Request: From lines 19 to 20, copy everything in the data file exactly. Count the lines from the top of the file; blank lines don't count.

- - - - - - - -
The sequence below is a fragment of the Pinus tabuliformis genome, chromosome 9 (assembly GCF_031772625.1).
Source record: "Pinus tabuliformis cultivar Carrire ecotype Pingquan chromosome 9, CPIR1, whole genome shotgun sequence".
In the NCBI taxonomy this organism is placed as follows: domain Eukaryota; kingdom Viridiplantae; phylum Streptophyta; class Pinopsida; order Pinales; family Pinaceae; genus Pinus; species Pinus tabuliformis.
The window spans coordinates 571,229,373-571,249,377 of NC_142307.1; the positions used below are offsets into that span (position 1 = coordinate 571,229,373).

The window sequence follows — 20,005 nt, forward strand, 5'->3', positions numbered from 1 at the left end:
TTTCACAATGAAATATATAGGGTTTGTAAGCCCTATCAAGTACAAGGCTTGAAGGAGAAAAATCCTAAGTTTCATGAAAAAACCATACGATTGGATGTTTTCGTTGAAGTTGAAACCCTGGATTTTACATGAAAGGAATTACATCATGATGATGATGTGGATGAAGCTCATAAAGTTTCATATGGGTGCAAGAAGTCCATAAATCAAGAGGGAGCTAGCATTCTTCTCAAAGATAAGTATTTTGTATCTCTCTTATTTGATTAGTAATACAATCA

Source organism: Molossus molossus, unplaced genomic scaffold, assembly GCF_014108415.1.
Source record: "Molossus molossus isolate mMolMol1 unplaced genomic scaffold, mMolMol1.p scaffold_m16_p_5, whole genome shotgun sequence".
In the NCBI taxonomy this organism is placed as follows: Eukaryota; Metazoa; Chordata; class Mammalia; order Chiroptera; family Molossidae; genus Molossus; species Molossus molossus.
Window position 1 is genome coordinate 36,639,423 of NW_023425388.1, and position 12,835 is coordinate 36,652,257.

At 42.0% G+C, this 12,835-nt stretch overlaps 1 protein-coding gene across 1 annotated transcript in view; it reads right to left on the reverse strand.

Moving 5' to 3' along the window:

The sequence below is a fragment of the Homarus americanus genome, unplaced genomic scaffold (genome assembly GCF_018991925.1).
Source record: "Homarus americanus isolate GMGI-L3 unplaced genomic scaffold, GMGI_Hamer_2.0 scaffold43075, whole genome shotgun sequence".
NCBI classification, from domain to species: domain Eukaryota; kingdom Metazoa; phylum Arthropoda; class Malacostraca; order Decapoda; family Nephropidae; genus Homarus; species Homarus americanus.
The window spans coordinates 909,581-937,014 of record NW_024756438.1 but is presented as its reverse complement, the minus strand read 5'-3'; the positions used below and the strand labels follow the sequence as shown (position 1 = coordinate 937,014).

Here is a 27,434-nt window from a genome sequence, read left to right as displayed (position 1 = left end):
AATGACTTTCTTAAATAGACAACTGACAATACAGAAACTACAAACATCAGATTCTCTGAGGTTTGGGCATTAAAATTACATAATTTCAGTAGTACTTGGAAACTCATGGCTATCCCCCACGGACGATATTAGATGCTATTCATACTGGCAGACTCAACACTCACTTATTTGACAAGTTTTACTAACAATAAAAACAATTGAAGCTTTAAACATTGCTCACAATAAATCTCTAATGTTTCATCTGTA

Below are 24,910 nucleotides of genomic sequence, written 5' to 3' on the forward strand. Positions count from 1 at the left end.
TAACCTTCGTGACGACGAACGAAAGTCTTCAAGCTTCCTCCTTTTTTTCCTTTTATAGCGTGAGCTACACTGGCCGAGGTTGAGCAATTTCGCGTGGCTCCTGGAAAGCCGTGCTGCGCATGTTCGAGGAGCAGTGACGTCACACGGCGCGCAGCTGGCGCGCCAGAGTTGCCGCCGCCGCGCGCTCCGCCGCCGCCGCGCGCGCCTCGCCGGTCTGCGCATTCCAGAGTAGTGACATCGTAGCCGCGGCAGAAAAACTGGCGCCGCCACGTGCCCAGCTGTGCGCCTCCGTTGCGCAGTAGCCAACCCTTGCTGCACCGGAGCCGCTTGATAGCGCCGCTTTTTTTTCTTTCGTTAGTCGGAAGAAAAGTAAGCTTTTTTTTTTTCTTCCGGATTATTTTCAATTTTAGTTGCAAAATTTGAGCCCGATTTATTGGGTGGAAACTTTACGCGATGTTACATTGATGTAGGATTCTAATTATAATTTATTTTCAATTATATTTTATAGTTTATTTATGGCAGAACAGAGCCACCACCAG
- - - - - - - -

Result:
Below are 24,910 nucleotides of genomic sequence, written 5' to 3' on the forward strand. Positions count from 1 at the left end.
TAACCTTCGTGACGACGAACGAAAGTCTTCAAGCTTCCTCCTTTTTTTCCTTTTATAGCGTGAGCTACACTGGCCGAGGTTGAGCAATTTCGCGTGGCTCCTGGAAAGCCGTGCTGCGCATGTTCGAGGAGCAGTGACGTCACACGGCGCGCAGCTGGCGCGCCAGAGTTGCCGCCGCCGCGCGCTCCGCCGCCGCCGCGCGCGCCTCGCCGGTCTGCGCATTCCAGAGTAGTGACATCGTAGCCGCGGCAGAAAAACTGGCGCCGCCACGTGCCCAGCTGTGCGCCTCCGTTGCGCAGTAGCCAACCCTTGCTGCACCGGAGCCGCTTGATAGCGCCGCTTTTTTTTCTTTCGTTAGTCGGAAGAAAAGTAAGCTTTTTTTTTTTCTTCCGGATTATTTTCAATTTTAGTTGCAAAATTTGAGCCCGATTTATTGGGTGGAAACTTTACGCGATGTTACATTGATGTAGGATTCTAATTATAATTTATTTTCAATTATATTTTATAGTTTATTTATGGCAGAACAGAGCCACCACCAG